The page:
and 171 guest houses with a total of 2,384 rooms.
But with tourism still largely centered on cultural and natural tourism - meaning
the temples at Angkor Wat - the private sector is looking for other attractions.
"The private sector would like to have a theme park or an amusement park,"
said Vandy. "It is important for attracting tourists with children. Thailand,
Singapore, Malaysia all have one - we are seeking investors for this project."
CATA also is eager to see the establishment of a national airline carrier.
The contrast between the visitors to Siem Reap and Phnom Penh is demonstrated by
Raffles hotel chain's two properties - the Grand in Siem Reap and Le Royal in Phnom
"The two properties are very different in how and who they attract," said
Julia Fesenberg, marketing and communications executive for Raffles.
Visitors to Phnom Penh tend to be business people. "In Siem Reap, that property
lives for people who come for three days. Angkor Wat is a monostop. It is tagged
onto other trips - people want to 'up-culture' their holiday and so they spend a
few nights at the temples."
The advantage of being tourist-dependent has a downside. Siem Reap is more dependent
on the season and more prone to seasonal fluctuations. Throughout high season from
November to April - the Grand is nearly always full. In low season occupancy drops
to 60 to 70%. Le Royal on the other hand has a fairly regular stream of clients regardless
"All of the hospitality industry wants to get Cambodia to the point where it
is a total destination - where you plan to spend two weeks in the country,"
said Fesenberg. "Phnom Penh is, after all, a royal city, a capital city, and
then there are the beaches and the temples. One day, Cambodia should be a destination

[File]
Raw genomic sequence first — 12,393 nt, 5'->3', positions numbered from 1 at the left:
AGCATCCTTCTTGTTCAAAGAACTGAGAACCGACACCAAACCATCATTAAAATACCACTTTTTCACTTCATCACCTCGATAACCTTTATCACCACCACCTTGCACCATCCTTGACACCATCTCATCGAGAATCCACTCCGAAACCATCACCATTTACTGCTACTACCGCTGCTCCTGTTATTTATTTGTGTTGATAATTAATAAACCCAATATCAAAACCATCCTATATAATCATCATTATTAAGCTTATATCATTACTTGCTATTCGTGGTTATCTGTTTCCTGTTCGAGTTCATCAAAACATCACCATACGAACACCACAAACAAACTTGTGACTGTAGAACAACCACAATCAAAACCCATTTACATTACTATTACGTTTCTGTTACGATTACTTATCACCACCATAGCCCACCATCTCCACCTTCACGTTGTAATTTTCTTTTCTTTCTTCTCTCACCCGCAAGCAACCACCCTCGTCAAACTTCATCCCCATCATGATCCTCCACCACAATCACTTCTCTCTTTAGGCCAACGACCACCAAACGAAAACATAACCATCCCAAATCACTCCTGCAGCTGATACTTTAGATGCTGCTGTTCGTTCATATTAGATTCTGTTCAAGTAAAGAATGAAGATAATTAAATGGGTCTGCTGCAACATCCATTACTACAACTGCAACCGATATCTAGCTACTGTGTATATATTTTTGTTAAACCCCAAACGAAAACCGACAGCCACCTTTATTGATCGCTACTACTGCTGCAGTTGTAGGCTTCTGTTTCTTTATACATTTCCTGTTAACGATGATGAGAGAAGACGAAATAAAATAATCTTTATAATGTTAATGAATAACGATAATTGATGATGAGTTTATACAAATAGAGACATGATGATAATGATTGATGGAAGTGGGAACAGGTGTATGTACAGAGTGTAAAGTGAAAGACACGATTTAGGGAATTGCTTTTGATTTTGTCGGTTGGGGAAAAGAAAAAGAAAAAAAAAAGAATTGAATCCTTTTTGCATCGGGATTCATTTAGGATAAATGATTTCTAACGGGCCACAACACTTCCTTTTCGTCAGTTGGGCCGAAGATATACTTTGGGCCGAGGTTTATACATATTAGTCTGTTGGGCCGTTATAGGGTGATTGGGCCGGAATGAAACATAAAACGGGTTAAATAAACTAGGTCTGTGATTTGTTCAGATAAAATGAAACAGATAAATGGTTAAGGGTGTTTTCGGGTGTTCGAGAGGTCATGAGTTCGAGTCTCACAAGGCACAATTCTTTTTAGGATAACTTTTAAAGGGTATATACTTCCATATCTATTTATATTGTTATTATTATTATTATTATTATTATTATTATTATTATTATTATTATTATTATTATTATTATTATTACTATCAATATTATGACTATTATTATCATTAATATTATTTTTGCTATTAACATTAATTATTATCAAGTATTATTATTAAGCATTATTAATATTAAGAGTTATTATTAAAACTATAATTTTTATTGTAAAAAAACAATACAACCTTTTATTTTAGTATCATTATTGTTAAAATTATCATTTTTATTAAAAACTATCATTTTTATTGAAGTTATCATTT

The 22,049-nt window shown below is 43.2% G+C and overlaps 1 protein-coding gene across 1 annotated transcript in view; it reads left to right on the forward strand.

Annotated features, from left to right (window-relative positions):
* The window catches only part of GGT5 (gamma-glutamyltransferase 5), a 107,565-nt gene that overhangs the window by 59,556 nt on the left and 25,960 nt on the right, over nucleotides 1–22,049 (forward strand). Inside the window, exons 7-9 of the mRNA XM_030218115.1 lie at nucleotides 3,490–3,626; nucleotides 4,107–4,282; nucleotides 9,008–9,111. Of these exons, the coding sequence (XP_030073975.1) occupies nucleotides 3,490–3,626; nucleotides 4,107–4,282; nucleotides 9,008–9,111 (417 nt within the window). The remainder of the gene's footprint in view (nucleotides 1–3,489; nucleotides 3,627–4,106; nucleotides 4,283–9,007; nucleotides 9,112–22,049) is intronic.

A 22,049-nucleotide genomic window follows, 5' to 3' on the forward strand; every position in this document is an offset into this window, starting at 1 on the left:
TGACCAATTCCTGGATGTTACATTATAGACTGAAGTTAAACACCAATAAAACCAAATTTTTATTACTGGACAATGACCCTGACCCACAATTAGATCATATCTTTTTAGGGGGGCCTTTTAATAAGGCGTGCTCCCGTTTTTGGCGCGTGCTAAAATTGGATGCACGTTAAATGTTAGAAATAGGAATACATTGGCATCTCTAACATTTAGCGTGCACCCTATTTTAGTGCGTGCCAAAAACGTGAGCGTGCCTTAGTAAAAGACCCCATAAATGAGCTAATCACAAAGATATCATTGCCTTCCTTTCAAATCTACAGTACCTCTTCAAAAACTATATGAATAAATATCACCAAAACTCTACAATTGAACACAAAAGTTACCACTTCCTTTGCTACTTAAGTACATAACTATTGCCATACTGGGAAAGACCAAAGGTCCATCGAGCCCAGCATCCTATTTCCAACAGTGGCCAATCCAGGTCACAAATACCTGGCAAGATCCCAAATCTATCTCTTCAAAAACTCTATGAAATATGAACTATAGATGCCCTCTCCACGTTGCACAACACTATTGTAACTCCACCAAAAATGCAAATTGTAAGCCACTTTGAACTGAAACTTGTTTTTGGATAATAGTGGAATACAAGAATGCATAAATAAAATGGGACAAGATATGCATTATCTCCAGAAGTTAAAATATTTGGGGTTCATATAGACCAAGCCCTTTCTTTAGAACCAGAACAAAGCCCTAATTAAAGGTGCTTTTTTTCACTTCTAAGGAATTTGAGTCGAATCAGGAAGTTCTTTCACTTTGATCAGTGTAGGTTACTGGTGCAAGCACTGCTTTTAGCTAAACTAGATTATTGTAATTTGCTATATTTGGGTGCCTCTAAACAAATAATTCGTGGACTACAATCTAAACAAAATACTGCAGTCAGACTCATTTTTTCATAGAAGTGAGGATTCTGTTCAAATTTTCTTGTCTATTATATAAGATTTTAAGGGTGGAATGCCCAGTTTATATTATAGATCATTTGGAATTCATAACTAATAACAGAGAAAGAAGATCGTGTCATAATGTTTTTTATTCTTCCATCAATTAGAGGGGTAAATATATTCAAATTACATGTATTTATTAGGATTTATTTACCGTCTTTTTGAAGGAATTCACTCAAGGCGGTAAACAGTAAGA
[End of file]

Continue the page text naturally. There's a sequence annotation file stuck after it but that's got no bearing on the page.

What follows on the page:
in itself. Phnom Penh is more unique - this is a city with hidden treasures, you
can't do it in one day with a guide book."
Still visitors to Phnom Peng have increased dramatically.
Millan Lov, the third generation in the family that owns and runs the Indochine Hotel
chain established in 1992, told the Post their business has never been better. He
said more than 90 percent of the rooms at their two Phnom Penh hotels are booked
for the season. He said low season occupancy was still at 60 to 70 percent.
"From year to year the tourist sector has grown up," he said. "In
Thailand now they are not very stable politically, and they had the tsunami. I think
these are factors in why more tourists come to Cambodia now."
He said that improved transportation and safety has been a key factor. "Also,
five years ago you couldn't use your Visa in Cambodia. Now, you have ATM machines
in all the towns and major places."
Lov thinks that the southern beaches are also picking up popularity in comparison
to better known and more crowded resort towns like Pattaya in Thailand.
Set Kao said improvements in the roads and transportation are the key to growth in
He said cheap flights and more flights between Siem Reap, Phnom Penh and Sihanoukville
would encourage tourists to stay longer.
"If you want to have more tourists improve the quality of infrastructure,"
he said. "Infrastructure is the main issue - roads, airlines."